Friday, November 29, 2013

Hogswatch 2013 report - part 2

Yay we did it! We actually visited Ankh-Morpork
Since, you know... the Discworld Emporium technically does count as diplomatic grounds and everything...

...but before that, we tried out The Cat Cafe
I got a nice, if a bit watery, Italian-style cappuccino (still better by far than anything I've had in Germany, Spain, or France btw), while sweetie scarfed down a giant slice of chocolate fudge cake! 

For once though, cake wasn't at the top of my mind!
Fellow nerds will understand me when I say that finally setting foot in this legendary place I had daydreamed about so much, nearly brought a tear to my eye. 

I was not sure I'd be allowed to take photographs inside, so I didn't (law-abiding gal that I am)... but I did secure a copy or three of the program, to keep as a souvenir. I had to recover them from under a gorgeous but sleepy black cat, too... 

And, boy, I bought so much stuff! Still not nearly as much as hun, though. Hah!
I got myself two kitchen aprons (that I will never use for fear of ruining them), a Discworld Almanak (so maybe I'll finally figure out how time is computed on the Disc), the official 2014 calendar illustrated by Marc Simonetti, and a couple trinkets to send to Allyn - a knitting buddy of mine on Ravelry, as well as a rabid Pratchett fan...

...and, heaven help me, miniatures! Can't resist miniatures GAH! Even if it's been, what, ten years or so since last time I've painted one, and my eyesight's gone so bad in the meantime that I doubt I'll ever dare touch them with a paintbrush.
Still, I got Nanny Ogg, Rincewind, the Luggage, the Librarian and Casanunda (LOL)... and it took me a great deal of willpower not to grab every available character. I was mighty affronted at the lack of a Patrician mini... sigh!

Back to food now - we thought we could as well have a look at The Bear Inn, since most of the events in the program (including the public reading tonight) will be held in its premises. 
The pub dates back to 1720 and specializes - why, of course! - in traditional English cuisine... so hun got himself some juicy meat, whereas I relished the most delightful baked potato ever, loaded with sour cream and melty Stilton cheese and bacon. So good I could have squealed!

Then, since there was going to be pretty much nothing to do in Wincanton till late in the evening, except maybe going back to the Emporium and shedding more money - which the two of us may or may not have done, incidentally - we went to see the Stonehenge circle, which is about half an hour from there.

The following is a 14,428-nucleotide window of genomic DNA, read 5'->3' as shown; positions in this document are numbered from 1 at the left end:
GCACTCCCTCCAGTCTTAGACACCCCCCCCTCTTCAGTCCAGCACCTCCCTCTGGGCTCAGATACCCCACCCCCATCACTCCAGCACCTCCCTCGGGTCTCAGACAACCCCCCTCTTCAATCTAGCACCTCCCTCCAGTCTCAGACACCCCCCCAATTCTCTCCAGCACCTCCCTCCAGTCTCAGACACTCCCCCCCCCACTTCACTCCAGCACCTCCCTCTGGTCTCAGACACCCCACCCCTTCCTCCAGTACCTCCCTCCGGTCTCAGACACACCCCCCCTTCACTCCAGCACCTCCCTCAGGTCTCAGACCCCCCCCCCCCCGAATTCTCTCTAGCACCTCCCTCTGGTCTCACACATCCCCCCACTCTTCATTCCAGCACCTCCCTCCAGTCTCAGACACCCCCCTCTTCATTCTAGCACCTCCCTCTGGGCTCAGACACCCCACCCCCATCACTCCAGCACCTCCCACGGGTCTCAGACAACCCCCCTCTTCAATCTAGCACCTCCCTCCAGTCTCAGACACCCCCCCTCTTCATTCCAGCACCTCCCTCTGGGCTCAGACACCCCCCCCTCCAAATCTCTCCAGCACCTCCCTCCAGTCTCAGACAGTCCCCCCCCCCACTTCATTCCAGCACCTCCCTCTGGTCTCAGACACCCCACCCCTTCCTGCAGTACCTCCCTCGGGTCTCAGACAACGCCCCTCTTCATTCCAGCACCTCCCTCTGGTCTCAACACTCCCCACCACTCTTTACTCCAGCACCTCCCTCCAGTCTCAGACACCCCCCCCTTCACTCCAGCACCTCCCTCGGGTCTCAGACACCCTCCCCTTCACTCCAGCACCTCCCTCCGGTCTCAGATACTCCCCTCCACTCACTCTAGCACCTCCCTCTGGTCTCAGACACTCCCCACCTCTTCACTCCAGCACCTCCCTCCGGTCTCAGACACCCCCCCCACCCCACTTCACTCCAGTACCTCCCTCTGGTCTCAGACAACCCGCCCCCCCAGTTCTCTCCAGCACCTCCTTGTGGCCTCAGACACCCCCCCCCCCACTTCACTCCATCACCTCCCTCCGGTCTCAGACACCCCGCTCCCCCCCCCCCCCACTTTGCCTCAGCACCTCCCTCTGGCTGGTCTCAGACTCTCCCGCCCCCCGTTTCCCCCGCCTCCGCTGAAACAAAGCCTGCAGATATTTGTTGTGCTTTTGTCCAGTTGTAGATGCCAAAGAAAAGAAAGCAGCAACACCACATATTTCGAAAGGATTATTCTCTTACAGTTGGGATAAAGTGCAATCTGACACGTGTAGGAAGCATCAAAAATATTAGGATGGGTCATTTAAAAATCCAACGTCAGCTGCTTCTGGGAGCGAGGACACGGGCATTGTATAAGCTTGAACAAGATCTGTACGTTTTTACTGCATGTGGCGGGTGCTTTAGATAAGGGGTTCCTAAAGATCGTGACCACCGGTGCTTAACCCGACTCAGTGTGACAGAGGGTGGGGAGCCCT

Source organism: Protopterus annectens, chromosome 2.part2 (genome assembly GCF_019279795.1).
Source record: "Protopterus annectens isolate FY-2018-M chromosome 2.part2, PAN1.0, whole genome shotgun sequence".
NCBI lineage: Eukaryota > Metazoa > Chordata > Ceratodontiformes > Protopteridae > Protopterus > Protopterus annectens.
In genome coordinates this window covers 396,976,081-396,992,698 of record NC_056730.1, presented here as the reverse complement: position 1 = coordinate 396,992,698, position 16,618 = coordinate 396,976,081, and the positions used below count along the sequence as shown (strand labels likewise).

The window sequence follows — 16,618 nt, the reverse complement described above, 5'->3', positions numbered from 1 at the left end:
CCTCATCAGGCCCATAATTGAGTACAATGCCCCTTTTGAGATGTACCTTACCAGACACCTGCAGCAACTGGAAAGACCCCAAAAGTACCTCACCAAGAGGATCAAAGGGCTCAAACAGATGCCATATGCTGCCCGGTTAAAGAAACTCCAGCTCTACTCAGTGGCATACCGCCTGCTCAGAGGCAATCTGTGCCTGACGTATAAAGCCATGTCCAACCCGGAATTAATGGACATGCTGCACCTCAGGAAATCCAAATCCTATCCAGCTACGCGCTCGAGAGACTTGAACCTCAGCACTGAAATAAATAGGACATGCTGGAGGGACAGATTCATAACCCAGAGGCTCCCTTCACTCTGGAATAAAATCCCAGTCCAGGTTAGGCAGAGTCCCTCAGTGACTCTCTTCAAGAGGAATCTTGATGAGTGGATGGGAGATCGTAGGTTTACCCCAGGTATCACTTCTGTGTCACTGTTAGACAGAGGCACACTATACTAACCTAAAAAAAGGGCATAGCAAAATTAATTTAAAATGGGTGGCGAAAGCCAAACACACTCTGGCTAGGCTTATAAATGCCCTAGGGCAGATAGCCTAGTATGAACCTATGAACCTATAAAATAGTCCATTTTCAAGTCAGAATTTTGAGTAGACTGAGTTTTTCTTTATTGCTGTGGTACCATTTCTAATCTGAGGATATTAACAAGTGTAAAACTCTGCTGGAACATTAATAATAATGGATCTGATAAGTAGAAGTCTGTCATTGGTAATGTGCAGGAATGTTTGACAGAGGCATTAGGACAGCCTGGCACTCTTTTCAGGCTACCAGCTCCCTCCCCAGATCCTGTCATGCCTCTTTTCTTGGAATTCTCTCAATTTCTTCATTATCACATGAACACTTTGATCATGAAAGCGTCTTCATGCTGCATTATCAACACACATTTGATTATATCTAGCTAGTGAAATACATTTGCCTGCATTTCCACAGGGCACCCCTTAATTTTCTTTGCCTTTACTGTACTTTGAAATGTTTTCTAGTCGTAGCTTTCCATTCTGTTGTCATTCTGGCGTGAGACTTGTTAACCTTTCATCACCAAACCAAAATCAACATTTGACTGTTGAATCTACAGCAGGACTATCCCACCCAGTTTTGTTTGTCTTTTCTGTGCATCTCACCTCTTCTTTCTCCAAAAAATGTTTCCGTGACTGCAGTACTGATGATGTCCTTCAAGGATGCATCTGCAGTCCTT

Soooo... here it is! 

Notwithstanding its fame and World Heritage status, the site can only be reached by means of some half-hidden dirt road. A slippery mesh path, laid on the ground and leading to the circle, and a rope surrounding it were all the "security measures" we met. 
Such a cavalier attitude towards a national treasure almost shocked me - yet on the other hand, it might simply mean that British people are much more respectful than we are... because, let's face it, Italians would have covered the standing stones with graffiti in a week's time. Ugh. 

All around us, grazing peacefully, were plenty of sheep...

...and the skeletal trees nearby were teeming with crows. 
Seriously, there were so many, it kind of puts the average British writer's obsession with them in the right perspective!

Hun decided he wanted to capture the flight of a raven with the stone circle as a backdrop, and was driven half crazy by the dastardly birds taking flight in the precise moment when he lowered his camera. 

Still, in the end he got his perfect shot!

Now I wish I could truthfully say the ancient magic that permeates the place sent a shiver down my spine yadda yadda yadda, but in all honesty, I was unsurprisingly underwhelmed.
I say "unsurprisingly" because I've never been one for monuments - I will admire them, sure, but to me any crowded street, buzzing with actual living people, is infinitely more precious and fascinating than the most grandiose building. 
And the stones, well... they aren't even particularly beautiful per se. If I can care about them at all, it is only as a tribute to the ingenuity of our Neolithic ancestors who somehow managed to drag them into place.

Once done with our bunch of prehistoric rocks, we sat briefly at the self service area just outside of the archaeological site. I bought a sausage pie for later, and sipped on a nice, cinnamon-spiked hot apple juice, while admiring the jewel-like starlings hopping about the place...

Some guy sitting nearby was eating cake, and it was vaguely disconcerting to see more and more birds flocking to his table, unashamedly aiming for a go at the crumbs. 
I, for one, couldn't help thinking of that movie... in the end, we left the hapless man to be ravaged by sharp little beaks charmed by his new feathered friends, and went to explore our little corner of Somerset, with its red-brick buildings that look like they're out of an episode of Murder! She wrote...

...the occasional semi-detached house, so reminiscent of old English textbooks...

...and even a few thatched roofs. D'aww! 

Time to drive back to Wincanton now - we definitely feel ready for some Cautionary Tales!

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